This is the second part of a Fortune's Fools two-part extract from Haruspex:Trust A Few. If you missed it, you can find the first part here.
“Let me get this right,” Charis said, incredulous. “You are telling me that because I took a break from the freight shunts to help a friend with their new business I am – ” It felt surreal and for a moment Charis had to close her eyes.
“No longer a citizen.” the official finished for her. “That is indeed so, Var Sweetling.”
She opened her eyes again and tried to deal with the situation in a calm and logical way.
“Look, if the Coalition needs me on the cargo runs so badly, I’ll go back to Rota tomorrow.
They will be happy to have me back. They told me they would.”
The official’s face wore an expression which might even have held some trace of regret.
“I am sure you would and I am sure they would. But, I am sorry to say there is an issue with your doing so. Those posts are only open to those who are citizens of the Coalition. And, as you have now confirmed all the details which underlie the ruling of the committee, the status of your non-citizenship has already been confirmed.”
Charis felt her mouth dry up as her throat became suddenly constricted and sore.
“I want a lawyer,” she said, snapping out the words and without even waiting for permission she sent a link out to her mother. It failed to connect and dropped away.
“You are welcome to seek legal representation if you wish to re-apply for asylum, appeal the decision or seek citizenship, but only once you have been deported. As a non-citizen, you have no right to residency in any of the CentralCentral or other Coalition worlds, so whatever legal steps you feel you need to take will have to be conducted from outside them.”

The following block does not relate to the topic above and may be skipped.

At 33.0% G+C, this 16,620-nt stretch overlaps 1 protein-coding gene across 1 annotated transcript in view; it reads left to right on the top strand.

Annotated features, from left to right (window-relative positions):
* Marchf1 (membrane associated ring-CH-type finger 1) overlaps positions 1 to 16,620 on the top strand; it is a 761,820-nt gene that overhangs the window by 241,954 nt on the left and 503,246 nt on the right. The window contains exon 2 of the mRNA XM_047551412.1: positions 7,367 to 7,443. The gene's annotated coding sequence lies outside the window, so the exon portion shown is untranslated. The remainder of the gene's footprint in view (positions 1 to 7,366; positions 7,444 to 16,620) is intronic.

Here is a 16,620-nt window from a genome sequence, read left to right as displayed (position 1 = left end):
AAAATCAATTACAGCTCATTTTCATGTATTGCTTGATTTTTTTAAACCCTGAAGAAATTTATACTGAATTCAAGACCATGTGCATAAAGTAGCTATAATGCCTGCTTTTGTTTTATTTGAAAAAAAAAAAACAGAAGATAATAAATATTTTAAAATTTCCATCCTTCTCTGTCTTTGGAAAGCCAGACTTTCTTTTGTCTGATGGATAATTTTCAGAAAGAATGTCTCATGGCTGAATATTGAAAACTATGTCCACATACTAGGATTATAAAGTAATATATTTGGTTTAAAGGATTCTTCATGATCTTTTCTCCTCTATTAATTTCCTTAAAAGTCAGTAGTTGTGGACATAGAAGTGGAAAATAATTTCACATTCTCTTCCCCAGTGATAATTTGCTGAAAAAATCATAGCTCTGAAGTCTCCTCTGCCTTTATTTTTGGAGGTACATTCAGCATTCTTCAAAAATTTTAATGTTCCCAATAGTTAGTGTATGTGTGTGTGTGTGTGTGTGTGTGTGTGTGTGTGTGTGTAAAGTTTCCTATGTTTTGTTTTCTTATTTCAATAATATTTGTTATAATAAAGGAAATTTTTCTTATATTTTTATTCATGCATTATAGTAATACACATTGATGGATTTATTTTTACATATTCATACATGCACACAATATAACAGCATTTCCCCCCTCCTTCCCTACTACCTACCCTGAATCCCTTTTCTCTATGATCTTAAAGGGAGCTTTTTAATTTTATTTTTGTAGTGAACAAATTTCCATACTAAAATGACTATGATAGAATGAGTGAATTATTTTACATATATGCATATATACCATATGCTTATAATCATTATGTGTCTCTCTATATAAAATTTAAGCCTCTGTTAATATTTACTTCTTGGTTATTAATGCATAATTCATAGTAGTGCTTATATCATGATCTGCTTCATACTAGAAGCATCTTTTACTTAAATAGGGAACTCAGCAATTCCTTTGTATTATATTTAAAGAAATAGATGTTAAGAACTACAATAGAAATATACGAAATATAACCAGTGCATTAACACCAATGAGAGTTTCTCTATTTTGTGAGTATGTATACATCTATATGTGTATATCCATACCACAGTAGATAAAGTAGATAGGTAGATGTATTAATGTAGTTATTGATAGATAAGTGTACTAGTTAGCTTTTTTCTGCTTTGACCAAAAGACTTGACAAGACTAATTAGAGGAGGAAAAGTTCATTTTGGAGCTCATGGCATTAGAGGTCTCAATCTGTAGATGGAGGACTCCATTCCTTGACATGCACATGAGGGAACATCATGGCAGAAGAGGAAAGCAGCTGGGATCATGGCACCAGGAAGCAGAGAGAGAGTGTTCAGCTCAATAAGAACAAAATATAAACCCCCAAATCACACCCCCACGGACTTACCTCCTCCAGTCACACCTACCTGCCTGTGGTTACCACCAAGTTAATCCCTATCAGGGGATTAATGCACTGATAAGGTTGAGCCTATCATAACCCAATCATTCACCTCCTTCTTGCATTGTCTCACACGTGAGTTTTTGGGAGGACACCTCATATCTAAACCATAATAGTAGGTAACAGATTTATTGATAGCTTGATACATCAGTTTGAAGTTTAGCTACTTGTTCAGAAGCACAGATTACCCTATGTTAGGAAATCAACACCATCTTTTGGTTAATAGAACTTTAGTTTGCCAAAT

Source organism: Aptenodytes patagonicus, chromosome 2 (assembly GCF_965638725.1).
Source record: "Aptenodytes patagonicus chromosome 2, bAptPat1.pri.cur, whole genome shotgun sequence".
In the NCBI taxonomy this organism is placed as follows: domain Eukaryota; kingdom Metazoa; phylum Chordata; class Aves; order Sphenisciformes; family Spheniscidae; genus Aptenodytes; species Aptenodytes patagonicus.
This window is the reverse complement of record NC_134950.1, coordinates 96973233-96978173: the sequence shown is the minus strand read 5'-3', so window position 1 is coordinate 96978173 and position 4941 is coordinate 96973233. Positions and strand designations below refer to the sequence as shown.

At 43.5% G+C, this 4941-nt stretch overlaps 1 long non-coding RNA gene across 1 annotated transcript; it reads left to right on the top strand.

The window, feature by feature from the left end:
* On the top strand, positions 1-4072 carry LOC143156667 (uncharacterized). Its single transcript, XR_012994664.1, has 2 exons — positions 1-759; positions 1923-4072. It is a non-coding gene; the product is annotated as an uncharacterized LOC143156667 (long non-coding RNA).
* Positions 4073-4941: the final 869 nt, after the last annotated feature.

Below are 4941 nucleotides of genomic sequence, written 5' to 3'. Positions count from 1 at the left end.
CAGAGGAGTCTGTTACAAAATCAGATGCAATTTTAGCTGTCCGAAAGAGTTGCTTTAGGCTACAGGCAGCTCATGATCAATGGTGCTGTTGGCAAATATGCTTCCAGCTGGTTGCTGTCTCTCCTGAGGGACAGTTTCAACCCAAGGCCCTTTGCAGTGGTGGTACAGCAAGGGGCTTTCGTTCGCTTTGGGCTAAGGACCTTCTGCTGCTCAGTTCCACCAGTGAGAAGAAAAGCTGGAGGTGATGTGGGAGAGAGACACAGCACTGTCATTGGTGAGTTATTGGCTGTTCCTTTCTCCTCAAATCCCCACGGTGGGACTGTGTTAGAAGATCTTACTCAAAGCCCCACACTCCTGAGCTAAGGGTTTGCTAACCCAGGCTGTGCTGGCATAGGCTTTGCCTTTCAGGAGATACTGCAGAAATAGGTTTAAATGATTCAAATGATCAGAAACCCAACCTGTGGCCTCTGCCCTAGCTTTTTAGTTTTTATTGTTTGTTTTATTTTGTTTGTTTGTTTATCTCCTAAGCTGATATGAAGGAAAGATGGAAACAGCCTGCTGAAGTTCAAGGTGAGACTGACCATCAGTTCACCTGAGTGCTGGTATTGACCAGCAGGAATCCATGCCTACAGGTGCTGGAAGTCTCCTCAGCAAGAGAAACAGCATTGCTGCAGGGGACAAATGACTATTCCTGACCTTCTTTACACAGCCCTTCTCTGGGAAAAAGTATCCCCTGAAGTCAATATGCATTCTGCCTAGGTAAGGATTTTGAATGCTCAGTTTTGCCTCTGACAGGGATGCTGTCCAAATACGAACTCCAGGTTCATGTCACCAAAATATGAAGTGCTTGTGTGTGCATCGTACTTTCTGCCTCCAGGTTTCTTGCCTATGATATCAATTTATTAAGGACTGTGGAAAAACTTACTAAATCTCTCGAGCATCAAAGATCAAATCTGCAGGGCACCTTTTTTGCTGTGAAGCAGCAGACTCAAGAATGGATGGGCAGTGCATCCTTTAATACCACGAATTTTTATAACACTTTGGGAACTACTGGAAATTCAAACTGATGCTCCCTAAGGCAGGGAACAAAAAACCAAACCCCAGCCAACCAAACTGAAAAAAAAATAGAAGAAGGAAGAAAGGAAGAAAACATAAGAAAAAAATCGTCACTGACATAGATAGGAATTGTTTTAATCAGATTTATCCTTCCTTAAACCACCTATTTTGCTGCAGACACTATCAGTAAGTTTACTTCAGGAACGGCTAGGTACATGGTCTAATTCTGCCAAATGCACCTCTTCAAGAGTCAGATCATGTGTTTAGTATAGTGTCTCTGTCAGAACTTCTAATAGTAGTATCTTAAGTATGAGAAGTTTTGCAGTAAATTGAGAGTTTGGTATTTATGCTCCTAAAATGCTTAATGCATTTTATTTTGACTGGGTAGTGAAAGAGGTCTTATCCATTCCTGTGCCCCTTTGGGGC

The full horror of her situation impacted then and left Charis feeling weak, as though her muscles could not support her body. She felt herself slump back into the chair.
“I need to go home if you are going to deport me, I need my things. I -”
“That is not going to be possible. You will leave here for a detention facility where you will be informed as to what options may be open to you. I do suggest you co-operate as it makes the process less unpleasant for everyone, but most of all for yourself.”
“But – you don’t understand. I am a citizen of Central – raised here, educated here, my parents live here, all my friends are here, I don’t know any other life. I couldn’t survive a day on half the Middle World protectorates I’ve shunted cargo to, let alone on some below low-tech Periphery hell hole. I won’t know the culture, the way of life, the people. Why take me in and teach me, nurture me, make this my home – then throw me out? What was the point? It’s beyond pointless – it’s – it’s cruel.”
Her voice broke a little on the last word and she had to stop talking or risk allowing the tears of anger and frustration, which pricked in her eyes, from showing.
The official looked a little weary as if he found himself dealing with this situation one time too often.
“The Coalition always takes the cases of displaced minors, children who need asylum, very seriously and the Protected Children Program has been long established as a humane and fair way of treating unaccompanied or orphaned children who come to us in need. Those, such as yourself, who are accepted under Amendment D are required to repay the community through military service, which you did. After which you may be accorded rights of citizenship if you are working in reserved employment – as you were for many years. There is nothing unfair, pointless or cruel about it.”
Charis heard the door open behind her and, still in denial when her arm was taken in an iron grip, she felt as if the end of her life had begun.